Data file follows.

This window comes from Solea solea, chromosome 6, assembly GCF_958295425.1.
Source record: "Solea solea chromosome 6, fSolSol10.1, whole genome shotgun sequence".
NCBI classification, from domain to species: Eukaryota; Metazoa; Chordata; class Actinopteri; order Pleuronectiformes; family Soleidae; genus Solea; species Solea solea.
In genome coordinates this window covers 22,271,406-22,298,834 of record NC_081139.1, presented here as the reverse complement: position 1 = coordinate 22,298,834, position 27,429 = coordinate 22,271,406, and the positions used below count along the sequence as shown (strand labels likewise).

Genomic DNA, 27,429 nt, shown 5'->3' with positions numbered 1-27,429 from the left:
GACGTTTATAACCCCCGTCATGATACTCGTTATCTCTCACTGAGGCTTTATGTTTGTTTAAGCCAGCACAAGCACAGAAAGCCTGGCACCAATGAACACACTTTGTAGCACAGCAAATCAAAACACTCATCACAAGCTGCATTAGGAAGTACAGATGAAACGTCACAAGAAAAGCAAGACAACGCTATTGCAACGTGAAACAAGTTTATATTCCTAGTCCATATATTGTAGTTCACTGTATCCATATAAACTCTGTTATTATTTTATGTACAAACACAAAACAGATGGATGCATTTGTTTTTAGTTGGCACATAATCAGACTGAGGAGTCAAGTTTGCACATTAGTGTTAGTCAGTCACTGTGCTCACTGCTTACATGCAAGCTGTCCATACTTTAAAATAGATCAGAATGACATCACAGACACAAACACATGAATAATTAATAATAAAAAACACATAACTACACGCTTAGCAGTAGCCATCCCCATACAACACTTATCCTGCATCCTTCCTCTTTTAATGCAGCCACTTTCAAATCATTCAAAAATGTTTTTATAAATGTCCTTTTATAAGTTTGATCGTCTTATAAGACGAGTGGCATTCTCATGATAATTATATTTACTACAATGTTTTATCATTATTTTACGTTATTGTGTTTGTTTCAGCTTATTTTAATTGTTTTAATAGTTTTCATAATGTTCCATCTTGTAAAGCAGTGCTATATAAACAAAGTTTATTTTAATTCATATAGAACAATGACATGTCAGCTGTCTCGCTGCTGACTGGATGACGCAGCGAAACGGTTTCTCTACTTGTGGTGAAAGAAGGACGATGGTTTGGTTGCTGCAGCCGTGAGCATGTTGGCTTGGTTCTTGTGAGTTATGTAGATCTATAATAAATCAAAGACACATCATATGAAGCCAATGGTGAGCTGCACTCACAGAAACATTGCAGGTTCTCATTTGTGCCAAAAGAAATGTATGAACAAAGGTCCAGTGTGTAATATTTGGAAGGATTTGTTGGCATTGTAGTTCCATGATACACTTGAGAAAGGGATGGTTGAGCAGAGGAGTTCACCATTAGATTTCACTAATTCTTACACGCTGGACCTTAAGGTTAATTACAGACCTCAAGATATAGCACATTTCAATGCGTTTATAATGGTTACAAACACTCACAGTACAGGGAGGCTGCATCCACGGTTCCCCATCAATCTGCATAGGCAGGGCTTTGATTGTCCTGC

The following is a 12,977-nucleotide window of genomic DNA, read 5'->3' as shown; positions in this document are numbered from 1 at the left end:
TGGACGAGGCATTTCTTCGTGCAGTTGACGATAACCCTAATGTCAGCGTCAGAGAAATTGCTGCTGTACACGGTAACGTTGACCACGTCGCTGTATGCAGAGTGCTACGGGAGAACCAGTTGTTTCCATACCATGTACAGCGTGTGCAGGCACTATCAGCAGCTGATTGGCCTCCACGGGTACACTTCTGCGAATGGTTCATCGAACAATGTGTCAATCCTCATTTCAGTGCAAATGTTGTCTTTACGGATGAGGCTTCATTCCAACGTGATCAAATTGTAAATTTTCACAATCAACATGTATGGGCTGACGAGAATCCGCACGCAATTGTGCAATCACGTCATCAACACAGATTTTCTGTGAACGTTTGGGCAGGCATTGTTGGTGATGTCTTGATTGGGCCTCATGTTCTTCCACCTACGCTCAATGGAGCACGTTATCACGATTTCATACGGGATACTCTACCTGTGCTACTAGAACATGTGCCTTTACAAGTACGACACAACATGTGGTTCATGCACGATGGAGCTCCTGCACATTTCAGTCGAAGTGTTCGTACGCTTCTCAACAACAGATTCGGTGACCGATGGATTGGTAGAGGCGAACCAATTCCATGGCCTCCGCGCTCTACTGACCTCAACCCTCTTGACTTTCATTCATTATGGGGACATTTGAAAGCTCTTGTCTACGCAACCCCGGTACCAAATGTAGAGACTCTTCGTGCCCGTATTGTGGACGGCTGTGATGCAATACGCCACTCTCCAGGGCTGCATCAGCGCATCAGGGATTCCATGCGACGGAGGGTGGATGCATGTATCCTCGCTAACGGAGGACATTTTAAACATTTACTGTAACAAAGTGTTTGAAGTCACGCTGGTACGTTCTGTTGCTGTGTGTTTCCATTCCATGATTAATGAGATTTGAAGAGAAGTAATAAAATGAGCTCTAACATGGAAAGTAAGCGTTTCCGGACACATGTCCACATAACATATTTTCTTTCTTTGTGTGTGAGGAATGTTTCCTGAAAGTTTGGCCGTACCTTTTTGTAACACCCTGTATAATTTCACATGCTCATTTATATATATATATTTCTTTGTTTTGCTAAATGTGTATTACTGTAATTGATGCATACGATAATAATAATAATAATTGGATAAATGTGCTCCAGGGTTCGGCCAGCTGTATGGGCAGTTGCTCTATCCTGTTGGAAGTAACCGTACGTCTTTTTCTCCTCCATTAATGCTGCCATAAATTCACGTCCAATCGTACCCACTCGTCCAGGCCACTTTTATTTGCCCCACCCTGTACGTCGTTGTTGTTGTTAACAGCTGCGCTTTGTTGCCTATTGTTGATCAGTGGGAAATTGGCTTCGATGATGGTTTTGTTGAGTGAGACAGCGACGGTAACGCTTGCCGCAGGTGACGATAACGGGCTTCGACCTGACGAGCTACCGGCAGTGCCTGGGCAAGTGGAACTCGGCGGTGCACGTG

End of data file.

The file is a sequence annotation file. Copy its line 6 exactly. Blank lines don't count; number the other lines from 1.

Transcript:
GACGTTTATAACCCCCGTCATGATACTCGTTATCTCTCACTGAGGCTTTATGTTTGTTTAAGCCAGCACAAGCACAGAAAGCCTGGCACCAATGAACACACTTTGTAGCACAGCAAATCAAAACACTCATCACAAGCTGCATTAGGAAGTACAGATGAAACGTCACAAGAAAAGCAAGACAACGCTATTGCAACGTGAAACAAGTTTATATTCCTAGTCCATATATTGTAGTTCACTGTATCCATATAAACTCTGTTATTATTTTATGTACAAACACAAAACAGATGGATGCATTTGTTTTTAGTTGGCACATAATCAGACTGAGGAGTCAAGTTTGCACATTAGTGTTAGTCAGTCACTGTGCTCACTGCTTACATGCAAGCTGTCCATACTTTAAAATAGATCAGAATGACATCACAGACACAAACACATGAATAATTAATAATAAAAAACACATAACTACACGCTTAGCAGTAGCCATCCCCATACAACACTTATCCTGCATCCTTCCTCTTTTAATGCAGCCACTTTCAAATCATTCAAAAATGTTTTTATAAATGTCCTTTTATAAGTTTGATCGTCTTATAAGACGAGTGGCATTCTCATGATAATTATATTTACTACAATGTTTTATCATTATTTTACGTTATTGTGTTTGTTTCAGCTTATTTTAATTGTTTTAATAGTTTTCATAATGTTCCATCTTGTAAAGCAGTGCTATATAAACAAAGTTTATTTTAATTCATATAGAACAATGACATGTCAGCTGTCTCGCTGCTGACTGGATGACGCAGCGAAACGGTTTCTCTACTTGTGGTGAAAGAAGGACGATGGTTTGGTTGCTGCAGCCGTGAGCATGTTGGCTTGGTTCTTGTGAGTTATGTAGATCTATAATAAATCAAAGACACATCATATGAAGCCAATGGTGAGCTGCACTCACAGAAACATTGCAGGTTCTCATTTGTGCCAAAAGAAATGTATGAACAAAGGTCCAGTGTGTAATATTTGGAAGGATTTGTTGGCATTGTAGTTCCATGATACACTTGAGAAAGGGATGGTTGAGCAGAGGAGTTCACCATTAGATTTCACTAATTCTTACACGCTGGACCTTAAGGTTAATTACAGACCTCAAGATATAGCACATTTCAATGCGTTTATAATGGTTACAAACACTCACAGTACAGGGAGGCTGCATCCACGGTTCCCCATCAATCTGCATAGGCAGGGCTTTGATTGTCCTGC